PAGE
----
Wednesday, April 15, 2009

Invisible Fence

When Chico, my family's weimaraner, was just a puppy, full of energy and lacking any discipline, my parents invested in an invisible fence so that he could roam the backyard but stay relatively contained. All told, with purchase and installation price included, they spent nearly $500.

It took Chico about two weeks to convince my parents that the fence was as invisible to him as it was to any of us. And he was the one wearing the collar. Today the fence sits, buried under ground around the perimeter of our yard, nothing but a curiosity for the worms and beetles that burrow alongside it.

Chico was able to break through the shock collar admonishing him from leaving the yard because he wanted to, had to, be wherever the action was. So if I was leaving to go for a run, he'd brace himself and run past the zaps to where I was. It never entered his dog brain that he wasn't supposed to be at the epicenter of the excitement, that he needed to obediently sit within his delineated perimeter.

So it makes me laugh a bit when I see n00b Ultimate players at practice or in games, tethered to their field bag by a short leash only they seem to see. They arrive to their practice or game field and choose a spot to place their bag, set it down, and warm up. But once things are under way, you can always find them hovering around their bag as if, at any moment, some emergency may demand they reach inside it within a second's time.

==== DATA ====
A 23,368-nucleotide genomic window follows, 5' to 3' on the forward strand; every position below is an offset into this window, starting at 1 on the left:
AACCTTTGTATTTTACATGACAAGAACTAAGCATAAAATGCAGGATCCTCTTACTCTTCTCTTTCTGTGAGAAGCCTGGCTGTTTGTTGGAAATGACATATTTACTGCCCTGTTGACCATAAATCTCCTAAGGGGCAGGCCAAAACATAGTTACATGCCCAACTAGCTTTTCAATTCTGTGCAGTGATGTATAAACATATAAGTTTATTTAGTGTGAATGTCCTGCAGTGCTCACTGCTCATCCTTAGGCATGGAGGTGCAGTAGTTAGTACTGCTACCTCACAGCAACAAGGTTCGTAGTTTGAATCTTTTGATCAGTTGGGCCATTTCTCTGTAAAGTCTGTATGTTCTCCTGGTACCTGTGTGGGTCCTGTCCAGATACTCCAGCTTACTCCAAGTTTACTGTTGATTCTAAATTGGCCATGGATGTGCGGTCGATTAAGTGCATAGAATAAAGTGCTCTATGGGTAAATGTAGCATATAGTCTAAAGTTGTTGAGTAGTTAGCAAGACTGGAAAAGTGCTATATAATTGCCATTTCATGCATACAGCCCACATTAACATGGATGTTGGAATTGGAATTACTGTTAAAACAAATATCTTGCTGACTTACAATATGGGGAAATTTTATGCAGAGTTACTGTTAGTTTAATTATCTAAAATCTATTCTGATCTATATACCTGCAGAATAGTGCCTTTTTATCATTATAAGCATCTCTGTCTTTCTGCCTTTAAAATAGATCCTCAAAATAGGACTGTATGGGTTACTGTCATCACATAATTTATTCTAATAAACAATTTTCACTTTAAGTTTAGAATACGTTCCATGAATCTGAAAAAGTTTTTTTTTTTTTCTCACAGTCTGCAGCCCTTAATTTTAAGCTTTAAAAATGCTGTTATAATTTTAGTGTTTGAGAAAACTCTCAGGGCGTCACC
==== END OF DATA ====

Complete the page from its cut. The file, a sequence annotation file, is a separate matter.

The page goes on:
Their team is defending the goal line? There they are, 50 yards away, maybe yelling but not leaving their bag's sight. Their team is transitioning to endzone offense? They're in the same place you last saw them, tails wagging. No teammates on the far sideline? Sorry, they just can't make it over there. What if they get so incredibly thirsty suddenly, and their water bottle is out of arm's reach? So there they are, each little dog restrained by his own invisible fence, happily obedient to its perimeter, waiting for the moment they get called back to contribute on the field, and completely unaware that their sideline game, where gigantic team-wide momentum can be built, is busy playing dead.

Good luck in the series, be as good a teammate on the sidelines as you want to be on the field.


bali_ultimate said...

How often is this a problem? I'm an old-timer (graduated college in '93). Played on a pickup team put together to give a local college team a workout the week prior to sectionals... and was kind of shocked that their sideline wasn't involved at all. Now, this wasn't an important game of course -- but the way their coach and captain explained it to me, they viewed it as an important part of their preparation. And the sideline was brain dead (far sideline? Might as well have been in Siberia) as they lost to a bunch of old dudes who had never played together before (though the score was dictated by high winds and driving rain that neutralized the kids athleticism). I know nothing about that team and its dynamics, but i assumed the lack of sideline activity was a sign of a bigger problem. When you see a teams sideline "playing" smart, you know that team is going to play as a team, whatever their skill level.

Anonymous said...

I couldn't agree more! It is particularly lacking in the women's game. The most fun part for me about playing with club women is that the women will actually talk on the sideline! Just got no less than 5 d's at a tournament as a team that way recently. I try to encourage the college girls I coach to move around and talk. I realized first I had to teach them what to say. That might seem intuitive after playing a long time, but it isn't for them. Good post!

Arnold Santos said...

you need to ask the expert about this dog problem. Maybe there are problem on the invisible fence. Better use this
to test if that thing works